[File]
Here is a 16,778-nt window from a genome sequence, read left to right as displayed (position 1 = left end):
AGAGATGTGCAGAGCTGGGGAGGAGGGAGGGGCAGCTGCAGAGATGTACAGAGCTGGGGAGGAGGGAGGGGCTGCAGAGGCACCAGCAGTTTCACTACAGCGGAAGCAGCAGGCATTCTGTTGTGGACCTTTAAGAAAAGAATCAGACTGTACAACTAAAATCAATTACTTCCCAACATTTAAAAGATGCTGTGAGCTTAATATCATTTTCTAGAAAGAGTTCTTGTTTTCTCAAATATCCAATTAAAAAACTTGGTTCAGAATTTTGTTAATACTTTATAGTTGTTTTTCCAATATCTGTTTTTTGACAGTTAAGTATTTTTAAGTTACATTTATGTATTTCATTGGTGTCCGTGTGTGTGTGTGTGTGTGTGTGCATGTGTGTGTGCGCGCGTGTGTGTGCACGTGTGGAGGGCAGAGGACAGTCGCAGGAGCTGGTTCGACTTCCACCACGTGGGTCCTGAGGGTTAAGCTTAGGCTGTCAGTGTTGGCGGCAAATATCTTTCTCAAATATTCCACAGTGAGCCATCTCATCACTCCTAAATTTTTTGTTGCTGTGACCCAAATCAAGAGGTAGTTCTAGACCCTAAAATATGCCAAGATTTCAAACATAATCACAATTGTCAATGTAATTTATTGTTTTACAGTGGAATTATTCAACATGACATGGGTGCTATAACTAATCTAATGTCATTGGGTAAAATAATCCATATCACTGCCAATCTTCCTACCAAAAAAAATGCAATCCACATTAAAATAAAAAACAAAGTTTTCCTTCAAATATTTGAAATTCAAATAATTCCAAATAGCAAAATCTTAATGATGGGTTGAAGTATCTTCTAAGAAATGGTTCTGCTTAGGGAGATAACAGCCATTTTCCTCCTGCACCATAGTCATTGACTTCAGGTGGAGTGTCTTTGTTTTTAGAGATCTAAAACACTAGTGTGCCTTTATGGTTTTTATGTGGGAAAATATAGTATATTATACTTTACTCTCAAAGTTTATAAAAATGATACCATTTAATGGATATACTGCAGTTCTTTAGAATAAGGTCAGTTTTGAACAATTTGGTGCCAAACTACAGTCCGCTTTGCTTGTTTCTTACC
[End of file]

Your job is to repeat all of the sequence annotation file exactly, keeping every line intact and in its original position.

Here is a 16,778-nt window from a genome sequence, read left to right as displayed (position 1 = left end):
AGAGATGTGCAGAGCTGGGGAGGAGGGAGGGGCAGCTGCAGAGATGTACAGAGCTGGGGAGGAGGGAGGGGCTGCAGAGGCACCAGCAGTTTCACTACAGCGGAAGCAGCAGGCATTCTGTTGTGGACCTTTAAGAAAAGAATCAGACTGTACAACTAAAATCAATTACTTCCCAACATTTAAAAGATGCTGTGAGCTTAATATCATTTTCTAGAAAGAGTTCTTGTTTTCTCAAATATCCAATTAAAAAACTTGGTTCAGAATTTTGTTAATACTTTATAGTTGTTTTTCCAATATCTGTTTTTTGACAGTTAAGTATTTTTAAGTTACATTTATGTATTTCATTGGTGTCCGTGTGTGTGTGTGTGTGTGTGTGCATGTGTGTGTGCGCGCGTGTGTGTGCACGTGTGGAGGGCAGAGGACAGTCGCAGGAGCTGGTTCGACTTCCACCACGTGGGTCCTGAGGGTTAAGCTTAGGCTGTCAGTGTTGGCGGCAAATATCTTTCTCAAATATTCCACAGTGAGCCATCTCATCACTCCTAAATTTTTTGTTGCTGTGACCCAAATCAAGAGGTAGTTCTAGACCCTAAAATATGCCAAGATTTCAAACATAATCACAATTGTCAATGTAATTTATTGTTTTACAGTGGAATTATTCAACATGACATGGGTGCTATAACTAATCTAATGTCATTGGGTAAAATAATCCATATCACTGCCAATCTTCCTACCAAAAAAAATGCAATCCACATTAAAATAAAAAACAAAGTTTTCCTTCAAATATTTGAAATTCAAATAATTCCAAATAGCAAAATCTTAATGATGGGTTGAAGTATCTTCTAAGAAATGGTTCTGCTTAGGGAGATAACAGCCATTTTCCTCCTGCACCATAGTCATTGACTTCAGGTGGAGTGTCTTTGTTTTTAGAGATCTAAAACACTAGTGTGCCTTTATGGTTTTTATGTGGGAAAATATAGTATATTATACTTTACTCTCAAAGTTTATAAAAATGATACCATTTAATGGATATACTGCAGTTCTTTAGAATAAGGTCAGTTTTGAACAATTTGGTGCCAAACTACAGTCCGCTTTGCTTGTTTCTTACC